She thought the public interview was important because it was an opportunity for students and faculty to learn about her qualifications. On the flip side, she might have had more frank conversations with board members were it behind closed doors.

“As a president of a public university, it is good to have (the process) public as a candidate,” Rockey said. “At the same time, I think the process is so public that the search made it difficult to deal with your life back at home.”

There were no repercussions, though, Rockey said, aside from struggling to explain her candidacy to her staff. When she left the agency last year, it was for her “dream job” as the founding executive director for the Foundation for Food and Agriculture Research.

Michael V. Martin, who recently went from chancellor to chancellor emeritus at the Colorado State University System, said he has never been deterred by a public search.

Martin believes it’s understood in the higher education world that top jobs are not permanent, and that moving up often requires moving on. University administration is a small world, he said, and he would expect that even a closed search would get back to his bosses.

“I’m old enough and mature enough to be able to cope both with possibilities and rejection, and to manage my way around it,” Martin said. “I never felt I had to keep this secret from anyone.”

The other finalist for the NU job was George Ross, president of Central Michigan University. Ross withdrew from consideration after his board gave him a nearly 16 percent raise to $430,000 and offered annual $30,000 retention bonuses in an effort to keep him in Michigan. He didn’t return a call seeking comment.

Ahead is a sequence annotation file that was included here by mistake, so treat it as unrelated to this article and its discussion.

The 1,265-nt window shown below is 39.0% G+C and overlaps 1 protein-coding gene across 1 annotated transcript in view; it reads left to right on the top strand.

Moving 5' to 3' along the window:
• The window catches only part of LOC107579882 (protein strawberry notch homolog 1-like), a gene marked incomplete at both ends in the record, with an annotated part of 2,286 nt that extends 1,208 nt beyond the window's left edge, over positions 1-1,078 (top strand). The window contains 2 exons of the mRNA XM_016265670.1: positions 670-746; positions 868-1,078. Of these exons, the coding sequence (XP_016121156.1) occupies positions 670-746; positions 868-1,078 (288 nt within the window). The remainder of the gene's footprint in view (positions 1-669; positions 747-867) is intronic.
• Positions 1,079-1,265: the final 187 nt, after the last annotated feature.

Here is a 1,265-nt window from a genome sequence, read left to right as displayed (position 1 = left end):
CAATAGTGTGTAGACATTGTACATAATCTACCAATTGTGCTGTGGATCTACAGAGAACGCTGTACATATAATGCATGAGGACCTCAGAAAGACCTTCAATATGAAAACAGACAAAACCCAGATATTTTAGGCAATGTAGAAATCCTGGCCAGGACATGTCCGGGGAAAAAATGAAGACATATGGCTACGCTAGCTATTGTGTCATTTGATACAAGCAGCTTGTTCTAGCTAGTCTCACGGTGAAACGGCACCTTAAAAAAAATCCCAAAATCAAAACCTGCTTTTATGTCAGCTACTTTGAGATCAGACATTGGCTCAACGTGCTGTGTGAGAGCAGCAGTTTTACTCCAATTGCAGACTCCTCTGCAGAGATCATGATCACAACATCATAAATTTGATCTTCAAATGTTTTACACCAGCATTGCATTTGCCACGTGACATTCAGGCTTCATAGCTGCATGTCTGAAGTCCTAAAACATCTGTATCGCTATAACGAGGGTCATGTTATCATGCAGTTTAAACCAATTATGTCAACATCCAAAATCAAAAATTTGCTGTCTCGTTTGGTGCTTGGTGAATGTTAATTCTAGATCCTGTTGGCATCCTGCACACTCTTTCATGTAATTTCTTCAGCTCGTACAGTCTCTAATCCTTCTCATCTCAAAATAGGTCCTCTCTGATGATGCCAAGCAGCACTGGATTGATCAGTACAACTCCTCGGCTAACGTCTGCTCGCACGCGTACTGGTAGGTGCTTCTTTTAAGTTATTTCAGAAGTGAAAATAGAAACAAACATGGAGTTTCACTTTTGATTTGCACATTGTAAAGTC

Judith Block McLaughlin, a senior lecturer at the Harvard Graduate School of Education who researches college presidents, said it’s becoming more common to name a single finalist at public universities because a president job hunting can almost be viewed as “infidelity.”

“You are the living logo of that institution, and as such, people don’t want to think that you are ‘moving up’ by going to another place,” McLaughlin said. “It’s different to come to campus as a top candidate.”

She said it’s rare, but not unheard of, for a lone candidate to ultimately not be offered the job after a campus visit.

The most important aspect is a thorough conversation about the choice among a wide range of qualified people, she said.

“That person needs to be vetted,” she said. “But that doesn’t mean opening it to the entire campus to come and see.”

Contact the writer: 402-444-3185, kate.howard@owh.com, twitter.com/KateOWH